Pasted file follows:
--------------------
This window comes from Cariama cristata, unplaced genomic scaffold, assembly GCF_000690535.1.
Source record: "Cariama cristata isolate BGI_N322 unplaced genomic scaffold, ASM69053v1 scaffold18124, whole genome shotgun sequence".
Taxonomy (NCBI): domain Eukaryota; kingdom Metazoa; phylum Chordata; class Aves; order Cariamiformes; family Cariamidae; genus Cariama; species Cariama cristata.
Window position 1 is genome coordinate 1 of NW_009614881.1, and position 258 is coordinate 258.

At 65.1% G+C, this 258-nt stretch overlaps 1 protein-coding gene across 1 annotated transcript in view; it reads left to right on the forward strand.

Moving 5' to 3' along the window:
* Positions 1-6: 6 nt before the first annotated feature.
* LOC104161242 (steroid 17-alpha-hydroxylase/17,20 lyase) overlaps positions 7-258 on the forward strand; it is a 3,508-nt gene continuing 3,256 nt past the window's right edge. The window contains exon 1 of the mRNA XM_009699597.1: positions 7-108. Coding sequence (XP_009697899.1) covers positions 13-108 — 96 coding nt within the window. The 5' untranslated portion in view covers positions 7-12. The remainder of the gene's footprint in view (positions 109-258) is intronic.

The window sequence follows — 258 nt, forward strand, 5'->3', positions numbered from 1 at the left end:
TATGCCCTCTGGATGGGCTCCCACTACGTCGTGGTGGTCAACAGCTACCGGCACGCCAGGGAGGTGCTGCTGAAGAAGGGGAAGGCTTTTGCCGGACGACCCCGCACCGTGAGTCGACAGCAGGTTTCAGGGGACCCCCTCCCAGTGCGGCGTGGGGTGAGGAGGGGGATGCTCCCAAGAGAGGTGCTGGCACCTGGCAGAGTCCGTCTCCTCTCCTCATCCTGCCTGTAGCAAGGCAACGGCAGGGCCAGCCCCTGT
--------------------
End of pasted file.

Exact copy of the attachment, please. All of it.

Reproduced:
This window comes from Cariama cristata, unplaced genomic scaffold, assembly GCF_000690535.1.
Source record: "Cariama cristata isolate BGI_N322 unplaced genomic scaffold, ASM69053v1 scaffold18124, whole genome shotgun sequence".
Taxonomy (NCBI): domain Eukaryota; kingdom Metazoa; phylum Chordata; class Aves; order Cariamiformes; family Cariamidae; genus Cariama; species Cariama cristata.
Window position 1 is genome coordinate 1 of NW_009614881.1, and position 258 is coordinate 258.

At 65.1% G+C, this 258-nt stretch overlaps 1 protein-coding gene across 1 annotated transcript in view; it reads left to right on the forward strand.

Moving 5' to 3' along the window:
* Positions 1-6: 6 nt before the first annotated feature.
* LOC104161242 (steroid 17-alpha-hydroxylase/17,20 lyase) overlaps positions 7-258 on the forward strand; it is a 3,508-nt gene continuing 3,256 nt past the window's right edge. The window contains exon 1 of the mRNA XM_009699597.1: positions 7-108. Coding sequence (XP_009697899.1) covers positions 13-108 — 96 coding nt within the window. The 5' untranslated portion in view covers positions 7-12. The remainder of the gene's footprint in view (positions 109-258) is intronic.

The window sequence follows — 258 nt, forward strand, 5'->3', positions numbered from 1 at the left end:
TATGCCCTCTGGATGGGCTCCCACTACGTCGTGGTGGTCAACAGCTACCGGCACGCCAGGGAGGTGCTGCTGAAGAAGGGGAAGGCTTTTGCCGGACGACCCCGCACCGTGAGTCGACAGCAGGTTTCAGGGGACCCCCTCCCAGTGCGGCGTGGGGTGAGGAGGGGGATGCTCCCAAGAGAGGTGCTGGCACCTGGCAGAGTCCGTCTCCTCTCCTCATCCTGCCTGTAGCAAGGCAACGGCAGGGCCAGCCCCTGT